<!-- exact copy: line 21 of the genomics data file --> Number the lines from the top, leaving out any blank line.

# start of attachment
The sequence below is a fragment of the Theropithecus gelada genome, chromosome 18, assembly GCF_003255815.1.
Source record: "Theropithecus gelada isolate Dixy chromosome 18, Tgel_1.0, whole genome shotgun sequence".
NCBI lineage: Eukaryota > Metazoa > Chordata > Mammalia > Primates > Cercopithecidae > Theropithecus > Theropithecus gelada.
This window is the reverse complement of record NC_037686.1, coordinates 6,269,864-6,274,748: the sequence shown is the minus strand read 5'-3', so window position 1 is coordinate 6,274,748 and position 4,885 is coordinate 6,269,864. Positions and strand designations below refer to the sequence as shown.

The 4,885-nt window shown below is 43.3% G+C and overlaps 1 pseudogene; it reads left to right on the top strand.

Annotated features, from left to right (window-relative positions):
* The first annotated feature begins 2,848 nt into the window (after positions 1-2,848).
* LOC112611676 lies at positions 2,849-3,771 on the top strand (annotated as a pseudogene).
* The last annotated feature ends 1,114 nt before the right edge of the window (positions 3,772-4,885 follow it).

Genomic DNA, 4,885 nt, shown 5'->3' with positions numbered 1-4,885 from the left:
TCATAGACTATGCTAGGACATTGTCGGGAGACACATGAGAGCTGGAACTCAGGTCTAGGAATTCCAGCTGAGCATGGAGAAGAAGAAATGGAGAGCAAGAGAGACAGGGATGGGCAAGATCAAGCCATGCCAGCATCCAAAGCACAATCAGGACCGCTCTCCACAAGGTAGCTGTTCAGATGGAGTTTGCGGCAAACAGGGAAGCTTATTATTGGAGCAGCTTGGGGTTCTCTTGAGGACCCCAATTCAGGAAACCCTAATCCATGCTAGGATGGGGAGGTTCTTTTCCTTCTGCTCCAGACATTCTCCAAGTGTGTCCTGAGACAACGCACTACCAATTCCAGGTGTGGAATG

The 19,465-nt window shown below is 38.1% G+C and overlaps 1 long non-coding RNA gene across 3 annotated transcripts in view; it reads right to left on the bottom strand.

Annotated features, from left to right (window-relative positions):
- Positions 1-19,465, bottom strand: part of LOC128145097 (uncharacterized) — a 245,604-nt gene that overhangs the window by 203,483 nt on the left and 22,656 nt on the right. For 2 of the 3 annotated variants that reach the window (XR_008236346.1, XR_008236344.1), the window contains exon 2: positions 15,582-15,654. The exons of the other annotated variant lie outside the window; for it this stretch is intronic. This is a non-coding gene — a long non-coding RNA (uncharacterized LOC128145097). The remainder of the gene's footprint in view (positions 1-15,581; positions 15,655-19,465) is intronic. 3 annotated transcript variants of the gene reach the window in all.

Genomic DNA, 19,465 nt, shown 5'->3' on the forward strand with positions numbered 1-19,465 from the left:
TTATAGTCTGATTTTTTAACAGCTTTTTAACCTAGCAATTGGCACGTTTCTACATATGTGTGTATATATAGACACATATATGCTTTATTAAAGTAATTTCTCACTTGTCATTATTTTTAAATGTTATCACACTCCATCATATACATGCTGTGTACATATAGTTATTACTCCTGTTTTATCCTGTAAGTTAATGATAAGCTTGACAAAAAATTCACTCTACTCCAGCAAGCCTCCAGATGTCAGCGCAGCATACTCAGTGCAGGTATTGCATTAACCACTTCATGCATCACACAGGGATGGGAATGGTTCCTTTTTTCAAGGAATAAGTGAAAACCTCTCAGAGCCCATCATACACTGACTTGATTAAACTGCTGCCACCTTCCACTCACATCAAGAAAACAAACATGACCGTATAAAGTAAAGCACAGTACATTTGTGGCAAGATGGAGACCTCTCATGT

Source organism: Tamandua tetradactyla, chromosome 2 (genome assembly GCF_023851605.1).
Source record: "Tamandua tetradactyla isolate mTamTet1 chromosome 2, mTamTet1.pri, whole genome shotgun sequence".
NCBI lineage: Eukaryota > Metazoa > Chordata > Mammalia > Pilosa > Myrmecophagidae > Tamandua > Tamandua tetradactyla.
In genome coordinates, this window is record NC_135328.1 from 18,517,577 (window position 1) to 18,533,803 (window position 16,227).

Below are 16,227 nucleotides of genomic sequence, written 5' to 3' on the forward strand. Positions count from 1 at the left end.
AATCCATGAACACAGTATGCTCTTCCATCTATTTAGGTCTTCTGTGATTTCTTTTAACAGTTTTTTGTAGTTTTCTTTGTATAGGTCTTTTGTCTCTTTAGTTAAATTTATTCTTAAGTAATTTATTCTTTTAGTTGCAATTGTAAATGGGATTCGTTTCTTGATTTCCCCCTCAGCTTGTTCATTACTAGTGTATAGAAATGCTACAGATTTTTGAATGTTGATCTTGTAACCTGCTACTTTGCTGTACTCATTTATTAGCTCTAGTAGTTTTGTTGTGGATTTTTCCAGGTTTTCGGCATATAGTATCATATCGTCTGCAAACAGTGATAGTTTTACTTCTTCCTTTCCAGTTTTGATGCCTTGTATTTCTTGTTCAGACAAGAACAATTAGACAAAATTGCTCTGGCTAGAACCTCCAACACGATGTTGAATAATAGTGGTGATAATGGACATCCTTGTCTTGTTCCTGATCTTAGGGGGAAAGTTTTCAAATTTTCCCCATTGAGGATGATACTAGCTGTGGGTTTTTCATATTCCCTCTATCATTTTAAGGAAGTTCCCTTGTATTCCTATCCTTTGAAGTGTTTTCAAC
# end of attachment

Below are 16,227 nucleotides of genomic sequence, written 5' to 3' on the forward strand. Positions count from 1 at the left end.